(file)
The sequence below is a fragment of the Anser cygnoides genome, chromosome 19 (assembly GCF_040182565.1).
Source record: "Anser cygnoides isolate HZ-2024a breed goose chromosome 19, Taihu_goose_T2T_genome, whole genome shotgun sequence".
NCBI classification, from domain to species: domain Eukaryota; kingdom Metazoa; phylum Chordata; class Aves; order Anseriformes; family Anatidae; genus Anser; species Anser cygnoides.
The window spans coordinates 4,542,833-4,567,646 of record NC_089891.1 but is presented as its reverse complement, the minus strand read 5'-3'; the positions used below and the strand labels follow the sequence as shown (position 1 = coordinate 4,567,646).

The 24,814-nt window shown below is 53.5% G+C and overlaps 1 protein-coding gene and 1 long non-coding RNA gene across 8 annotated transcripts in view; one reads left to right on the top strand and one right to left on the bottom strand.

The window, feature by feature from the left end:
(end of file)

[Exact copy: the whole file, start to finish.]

The sequence below is a fragment of the Anser cygnoides genome, chromosome 19 (assembly GCF_040182565.1).
Source record: "Anser cygnoides isolate HZ-2024a breed goose chromosome 19, Taihu_goose_T2T_genome, whole genome shotgun sequence".
NCBI classification, from domain to species: domain Eukaryota; kingdom Metazoa; phylum Chordata; class Aves; order Anseriformes; family Anatidae; genus Anser; species Anser cygnoides.
The window spans coordinates 4,542,833-4,567,646 of record NC_089891.1 but is presented as its reverse complement, the minus strand read 5'-3'; the positions used below and the strand labels follow the sequence as shown (position 1 = coordinate 4,567,646).

The 24,814-nt window shown below is 53.5% G+C and overlaps 1 protein-coding gene and 1 long non-coding RNA gene across 8 annotated transcripts in view; one reads left to right on the top strand and one right to left on the bottom strand.

The window, feature by feature from the left end: